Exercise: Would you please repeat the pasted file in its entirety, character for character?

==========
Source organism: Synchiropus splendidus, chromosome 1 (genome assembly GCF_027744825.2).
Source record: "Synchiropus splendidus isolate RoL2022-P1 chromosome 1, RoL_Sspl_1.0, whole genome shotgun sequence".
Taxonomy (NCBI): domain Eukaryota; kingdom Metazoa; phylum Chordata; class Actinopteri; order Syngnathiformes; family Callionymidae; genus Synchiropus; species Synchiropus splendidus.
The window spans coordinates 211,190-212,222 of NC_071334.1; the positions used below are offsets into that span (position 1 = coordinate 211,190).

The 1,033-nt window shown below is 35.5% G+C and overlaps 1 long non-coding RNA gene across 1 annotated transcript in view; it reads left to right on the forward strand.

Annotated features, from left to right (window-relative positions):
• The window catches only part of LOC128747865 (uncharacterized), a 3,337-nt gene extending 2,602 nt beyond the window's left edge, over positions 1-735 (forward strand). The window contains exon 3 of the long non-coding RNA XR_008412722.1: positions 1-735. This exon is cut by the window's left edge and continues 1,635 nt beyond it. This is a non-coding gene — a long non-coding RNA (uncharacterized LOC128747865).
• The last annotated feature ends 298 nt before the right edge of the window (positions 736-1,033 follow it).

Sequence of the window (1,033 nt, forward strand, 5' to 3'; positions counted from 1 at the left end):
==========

Source organism: Synchiropus splendidus, chromosome 1 (genome assembly GCF_027744825.2).
Source record: "Synchiropus splendidus isolate RoL2022-P1 chromosome 1, RoL_Sspl_1.0, whole genome shotgun sequence".
Taxonomy (NCBI): domain Eukaryota; kingdom Metazoa; phylum Chordata; class Actinopteri; order Syngnathiformes; family Callionymidae; genus Synchiropus; species Synchiropus splendidus.
The window spans coordinates 211,190-212,222 of NC_071334.1; the positions used below are offsets into that span (position 1 = coordinate 211,190).

The 1,033-nt window shown below is 35.5% G+C and overlaps 1 long non-coding RNA gene across 1 annotated transcript in view; it reads left to right on the forward strand.

Annotated features, from left to right (window-relative positions):
• The window catches only part of LOC128747865 (uncharacterized), a 3,337-nt gene extending 2,602 nt beyond the window's left edge, over positions 1-735 (forward strand). The window contains exon 3 of the long non-coding RNA XR_008412722.1: positions 1-735. This exon is cut by the window's left edge and continues 1,635 nt beyond it. This is a non-coding gene — a long non-coding RNA (uncharacterized LOC128747865).
• The last annotated feature ends 298 nt before the right edge of the window (positions 736-1,033 follow it).

Sequence of the window (1,033 nt, forward strand, 5' to 3'; positions counted from 1 at the left end):